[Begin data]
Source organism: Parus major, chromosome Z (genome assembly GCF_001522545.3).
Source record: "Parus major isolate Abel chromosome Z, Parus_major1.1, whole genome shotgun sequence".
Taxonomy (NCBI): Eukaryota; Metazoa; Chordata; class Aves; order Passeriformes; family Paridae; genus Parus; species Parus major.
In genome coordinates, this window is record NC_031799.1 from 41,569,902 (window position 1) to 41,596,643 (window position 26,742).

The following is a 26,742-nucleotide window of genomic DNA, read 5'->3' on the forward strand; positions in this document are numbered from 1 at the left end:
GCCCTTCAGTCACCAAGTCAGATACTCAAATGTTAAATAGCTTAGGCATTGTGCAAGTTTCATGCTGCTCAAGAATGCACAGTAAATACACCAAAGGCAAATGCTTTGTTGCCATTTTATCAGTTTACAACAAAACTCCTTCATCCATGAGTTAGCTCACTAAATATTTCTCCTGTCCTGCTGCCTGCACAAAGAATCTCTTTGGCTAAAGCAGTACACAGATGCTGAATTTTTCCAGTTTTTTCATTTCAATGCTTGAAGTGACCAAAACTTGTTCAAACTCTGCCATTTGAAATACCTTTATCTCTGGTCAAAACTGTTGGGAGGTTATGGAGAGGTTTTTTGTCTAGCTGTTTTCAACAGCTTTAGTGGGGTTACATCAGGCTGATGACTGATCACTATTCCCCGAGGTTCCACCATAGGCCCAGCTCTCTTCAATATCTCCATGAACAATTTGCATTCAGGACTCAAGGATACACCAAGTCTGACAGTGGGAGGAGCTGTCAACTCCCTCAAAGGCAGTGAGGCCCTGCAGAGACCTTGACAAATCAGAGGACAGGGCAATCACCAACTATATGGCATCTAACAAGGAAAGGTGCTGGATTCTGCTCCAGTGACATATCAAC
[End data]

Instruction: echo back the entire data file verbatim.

Source organism: Parus major, chromosome Z (genome assembly GCF_001522545.3).
Source record: "Parus major isolate Abel chromosome Z, Parus_major1.1, whole genome shotgun sequence".
Taxonomy (NCBI): Eukaryota; Metazoa; Chordata; class Aves; order Passeriformes; family Paridae; genus Parus; species Parus major.
In genome coordinates, this window is record NC_031799.1 from 41,569,902 (window position 1) to 41,596,643 (window position 26,742).

The following is a 26,742-nucleotide window of genomic DNA, read 5'->3' on the forward strand; positions in this document are numbered from 1 at the left end:
GCCCTTCAGTCACCAAGTCAGATACTCAAATGTTAAATAGCTTAGGCATTGTGCAAGTTTCATGCTGCTCAAGAATGCACAGTAAATACACCAAAGGCAAATGCTTTGTTGCCATTTTATCAGTTTACAACAAAACTCCTTCATCCATGAGTTAGCTCACTAAATATTTCTCCTGTCCTGCTGCCTGCACAAAGAATCTCTTTGGCTAAAGCAGTACACAGATGCTGAATTTTTCCAGTTTTTTCATTTCAATGCTTGAAGTGACCAAAACTTGTTCAAACTCTGCCATTTGAAATACCTTTATCTCTGGTCAAAACTGTTGGGAGGTTATGGAGAGGTTTTTTGTCTAGCTGTTTTCAACAGCTTTAGTGGGGTTACATCAGGCTGATGACTGATCACTATTCCCCGAGGTTCCACCATAGGCCCAGCTCTCTTCAATATCTCCATGAACAATTTGCATTCAGGACTCAAGGATACACCAAGTCTGACAGTGGGAGGAGCTGTCAACTCCCTCAAAGGCAGTGAGGCCCTGCAGAGACCTTGACAAATCAGAGGACAGGGCAATCACCAACTATATGGCATCTAACAAGGAAAGGTGCTGGATTCTGCTCCAGTGACATATCAAC